Singaporean director Anthony Chen’s new feature The Breaking Ice gently digs into the inner heart of today’s young people in China. Set in an icy winter in a small border town, the film presents a springlike story about the blossoming love, friendship, and cherished feelings among three young people, and how they unexpectedly renovate each other. The film itself is like a vivid metaphor for the reawakening of life that can comfort your tired heart.

★★★★☆ 4/5

Before The Breaking Ice, the features directed by Anthony Chen are mainly set in Singapore. There is another film by Anthony, Drift, set in a summer in Greece. Stories happened in wet and summary whether and landscape shaped his career before The Breaking Ice. So I was slightly worried about this wintery film in the first place.

But the film turns out to be a big surprise. The stories that happened in that frosty winter were beautifully told.

The story is about three ordinary young people. The girl Nana (starring Dongyu Zhou) and her friend Xiao (starring Chuxiao Qu) have been living in this remote town, Yanbian, for years. Nana is a tourist guide working for a small travel agency. Xiao works in his unties’ restaurant that mainly serves the tourists brought by Nana. Another young man, Haofeng (starring Haoran Liu), is visiting this town to attend his friend’s wedding. Haofeng seems suffering from depression. Nothing in the wedding interested him. He then decided to run away from the ceremony and joined this random trip guided by Nana.

They have completely different lives that share one similarity —— they don’t love it. Nana moved here to run away from her past. Xiao moved here just because his untie offered him a job running errands for the restaurant. Haofeng, who looks like a successful young professional, works in finance in Shanghai but hates his life wholeheartedly.

Meaninglessness but still wandering overlaps their living situation. But they handle it differently. Nana hides the pain behind her smile, so people would first think that she is passionate about her life. Xiao thinks that living here or there makes no difference as long as he feels alright. Haofeng, sadly, carried too much upon his shoulder and was eventually crushed by it.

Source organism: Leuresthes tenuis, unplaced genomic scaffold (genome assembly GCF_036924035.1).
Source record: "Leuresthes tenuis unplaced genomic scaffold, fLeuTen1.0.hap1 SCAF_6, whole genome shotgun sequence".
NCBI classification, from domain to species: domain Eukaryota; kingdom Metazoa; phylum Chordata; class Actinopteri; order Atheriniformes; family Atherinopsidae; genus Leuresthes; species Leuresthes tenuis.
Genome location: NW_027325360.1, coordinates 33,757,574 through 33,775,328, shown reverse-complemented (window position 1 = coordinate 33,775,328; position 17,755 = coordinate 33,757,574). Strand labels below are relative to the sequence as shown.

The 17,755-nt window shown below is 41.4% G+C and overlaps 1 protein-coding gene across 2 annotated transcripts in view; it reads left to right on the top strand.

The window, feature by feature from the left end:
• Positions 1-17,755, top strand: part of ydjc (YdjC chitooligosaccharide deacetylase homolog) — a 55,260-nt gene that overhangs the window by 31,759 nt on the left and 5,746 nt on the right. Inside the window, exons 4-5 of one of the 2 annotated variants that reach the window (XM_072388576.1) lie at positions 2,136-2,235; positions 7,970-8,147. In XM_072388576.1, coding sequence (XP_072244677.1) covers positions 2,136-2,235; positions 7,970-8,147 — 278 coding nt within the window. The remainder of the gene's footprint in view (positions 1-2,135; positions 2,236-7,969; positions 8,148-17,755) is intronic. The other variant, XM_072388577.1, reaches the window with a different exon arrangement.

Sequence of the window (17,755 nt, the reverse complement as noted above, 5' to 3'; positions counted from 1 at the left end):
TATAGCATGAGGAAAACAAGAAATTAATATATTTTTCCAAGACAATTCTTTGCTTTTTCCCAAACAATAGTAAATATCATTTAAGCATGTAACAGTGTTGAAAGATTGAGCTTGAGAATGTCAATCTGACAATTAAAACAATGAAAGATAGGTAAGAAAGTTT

The film successfully sketches three typical, ordinary young people. They look just like somebody around you. Some with stories they never tell; some look cool but you don’t really know what they want; some are already too tired in their life but don’t know how to fix it. Something is frozen underneath their young body.

The intimate love and friendship among them silently changed these three young people. You will gently walk into that white, frosty winter, feeling something slowly awakened from their hearts.

Chen developed their story gently, telling it with a mild flow. Following their eyes, you experience everything together with them. You will see how young people entertain themselves in a small town in Northern China, and then go on a trip around this border town doing stupid things. You will then go on a long journey to a snow mountain, where a miracle happens, saves Haofeng’s life and cures Nana’s pain. Complements with its warm-current-like scores, the film presents the sense of reawakening more lively.

The film itself organically composes a vivid metaphor comforting the tired souls. Looking into the living situation of today’s young people in China, tiresome, high-pressure workloads and never-ending competitions have corroded their young hearts. “Lie down”, said Haofeng in the film, referring to a state that giving up competing oneself in the fast-paced society, has become a collective requirement of them. The film sends out a simple yet kind message that may touch everyone struggling in the cold and darkness.

It is okay to be normal. It is okay to cry.